How is it that after thousands of years of humans opting to build things for their butts to rest on rather than using the ground, comfortable yet functional seating is still uncommon, rare even.
It’s shocking and amusing how varied the shortcomings are, too. In the wide world, with everything from stools to benches and office chairs to armless swivel chairs and you might find...
“Arm day only” Elegant, suave, leather-bound high tops without accessible footrests, leaving your feet dangling just out of reach of the ground, subjecting your butt to the entire weight of your body
“Two-face” design-forward lounge chairs with a generous surface area to enjoy which looks oh so inviting, yet upon a nice plopping onto, a lively recoil slams you back rather than the expected cozy squish.
“Mismatched pair” short squat armchairs matched with tall table tops, where you’re forced to sit on the edge of the chair and your brain tries to convince you you’re set up ergonomically
From The Tyranny of Chairs:
Chairs are generally not a response to the realities of the body, its natural evolution, or its needs over any extended period. Instead, the industrialised body has devolved in its needs and succumbed to chairs. “We design them,” Cranz writes, repurposing a famous line of Winston Churchill’s, “but once built, they shape us.”
It seems the problem is that we’ve established a mental model of how chairs “should” be and the way they “should” be or look is in conflict with how they actually need to in order to be comfortable and ergonomic and functional. The article continues:
It’s not just chairs, of course – so many of the products brought to market by the profession of industrial design were not created for many bodies. Instead, they were designed to be plentiful, novel rather than necessary, and cheap. One famous designer, Victor Papanek, memorably dubbed these bad designs a form of “do-it-yourself murder”.
A do-it-yourself murder is an apt description for a lot of human industry in general. Every day our endeavors push us closer to the brink, we produce an overabundance of under desired goods designed to be replaced. We obsess over production—over the new and the sleek and the futuristic. V2 is always fancier and shinier than v1 and regardless of the material differences (even when the product becomes worse!), we still have a subconscious desire to upgrade. Products aren’t designed for people to play with and adjust to their own needs—they’re optimized to sell and leave the user wanting more. After all, the most successful business is the addictive substances business, where every use leaves you craving ever more. We seek to replicate this strategy in a more subtle way in our consumer culture. Our products aim to please and dazzle with smooth demos but always leave out a core piece that can be satisfied by a future release. This trend has gone down over the years since the passion following the inception of mass industrialization as designers have advocated for more universal design, but rarely do you find it in accessible forms. The gold standard for “seating done right” is the Herman Miller Aeron which sits at a steep $995 price tag for the most basic model. Perhaps the real issue isn’t the price point rather than the fact that we’ve been anchored to unsustainably low price pointers while wages have stagnated for a majority of jobs. I don’t know all the details of the historical phenomenon to me, but it’s strange that well-designed, built-to-last versions of common tools are still inaccessible to so many.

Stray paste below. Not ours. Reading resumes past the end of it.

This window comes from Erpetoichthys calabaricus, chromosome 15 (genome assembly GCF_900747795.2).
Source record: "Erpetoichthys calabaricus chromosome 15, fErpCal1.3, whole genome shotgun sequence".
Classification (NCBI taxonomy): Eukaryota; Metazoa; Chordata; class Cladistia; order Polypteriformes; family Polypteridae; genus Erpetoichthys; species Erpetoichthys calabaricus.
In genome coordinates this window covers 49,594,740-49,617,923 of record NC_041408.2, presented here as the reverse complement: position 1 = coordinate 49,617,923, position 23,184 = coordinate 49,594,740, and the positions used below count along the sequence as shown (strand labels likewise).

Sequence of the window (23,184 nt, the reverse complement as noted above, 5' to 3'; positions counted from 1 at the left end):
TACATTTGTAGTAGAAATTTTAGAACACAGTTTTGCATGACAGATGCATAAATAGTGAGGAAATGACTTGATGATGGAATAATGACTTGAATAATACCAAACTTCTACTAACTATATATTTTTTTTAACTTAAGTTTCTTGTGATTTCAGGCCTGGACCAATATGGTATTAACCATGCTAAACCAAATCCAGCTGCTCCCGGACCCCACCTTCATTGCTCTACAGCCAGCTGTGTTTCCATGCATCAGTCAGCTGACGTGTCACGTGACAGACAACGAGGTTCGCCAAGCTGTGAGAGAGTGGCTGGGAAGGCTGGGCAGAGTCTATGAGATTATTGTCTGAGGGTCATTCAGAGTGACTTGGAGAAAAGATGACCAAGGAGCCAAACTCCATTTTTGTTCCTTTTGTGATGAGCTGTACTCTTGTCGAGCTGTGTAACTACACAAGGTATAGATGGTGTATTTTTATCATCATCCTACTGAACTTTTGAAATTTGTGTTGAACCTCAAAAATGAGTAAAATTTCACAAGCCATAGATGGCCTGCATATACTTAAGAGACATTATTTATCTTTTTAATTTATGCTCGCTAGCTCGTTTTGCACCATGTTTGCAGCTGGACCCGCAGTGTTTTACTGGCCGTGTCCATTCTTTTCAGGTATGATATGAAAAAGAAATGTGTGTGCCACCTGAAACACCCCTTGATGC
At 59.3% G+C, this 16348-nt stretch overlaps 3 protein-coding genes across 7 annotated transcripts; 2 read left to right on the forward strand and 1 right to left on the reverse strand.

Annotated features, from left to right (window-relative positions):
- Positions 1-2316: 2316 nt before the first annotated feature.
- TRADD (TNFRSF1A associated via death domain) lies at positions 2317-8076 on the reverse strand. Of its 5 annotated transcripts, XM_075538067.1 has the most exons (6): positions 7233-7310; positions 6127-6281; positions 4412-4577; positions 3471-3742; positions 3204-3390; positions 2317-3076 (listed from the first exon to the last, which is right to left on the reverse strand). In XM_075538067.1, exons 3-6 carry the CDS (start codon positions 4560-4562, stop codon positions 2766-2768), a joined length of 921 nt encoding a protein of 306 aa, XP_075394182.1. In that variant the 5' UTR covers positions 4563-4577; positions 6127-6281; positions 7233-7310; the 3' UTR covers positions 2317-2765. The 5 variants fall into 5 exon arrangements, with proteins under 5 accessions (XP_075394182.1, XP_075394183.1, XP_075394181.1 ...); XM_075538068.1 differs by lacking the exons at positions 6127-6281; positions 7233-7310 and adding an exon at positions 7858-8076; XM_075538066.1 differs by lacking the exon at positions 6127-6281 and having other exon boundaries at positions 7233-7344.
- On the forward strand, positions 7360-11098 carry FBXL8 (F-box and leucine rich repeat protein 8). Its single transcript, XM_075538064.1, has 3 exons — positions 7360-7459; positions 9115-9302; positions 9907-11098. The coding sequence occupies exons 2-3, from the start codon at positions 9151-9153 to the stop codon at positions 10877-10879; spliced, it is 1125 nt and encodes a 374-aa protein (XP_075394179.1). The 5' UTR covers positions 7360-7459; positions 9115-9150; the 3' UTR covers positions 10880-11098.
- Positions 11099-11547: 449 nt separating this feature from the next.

...[This is what] Papanek called “the dark twins of styling and obsolescence”. Manufacturing for styling, amplified by advertising, resulted in an empty desire for unnecessary objects that became quickly unusable. And objects that were created purely for ephemeral desire, in turn, created a whole ethos of obsolescence – an accepted disposability that made for a dangerous neglect of safety standards, resulting in needless injury from common household objects
What would it be like if there were simple analog levers in every chair to adjust to your liking? What if we rejected designing en mass for an average joe in favor of designing intentionally for the average joe to make what works for them? What if all of our products were made to last and designed to be adaptable to changing conditions?
Can we create a society that can support access to these kinds of tools for every member, where tinkering is not only accepted but encouraged? We can start with the culture around ephemeral desire and slowly shift it to favor lasting stability, and at the same time, we must champion policies that enable greater access to a sustainable style of living over a disposable one.
This is the 5th installment in my experiment of publishing raw, lightly edited mini-essays every day towards achieving 100 public pieces. Check out the rationale and the full list here. If you enjoy this and would like to follow along, subscribe below!
I loved this line. It's so true 😅
> Products aren’t designed for people to play with and adjust to their own needs—they’re optimized to sell and leave the user wanting more.
My friend who took a bunch of product/industrial design and architecture classes in college actually designed and built several chairs for multiple classes, so I think the chair example is very appropriate for this topic. I bought her this book of 1000 chairs (https://www.goodreads.com/book/show/1083029.1000_Chairs) as a joke, but I never thought to ask what sort of things they thought about when designing their chairs.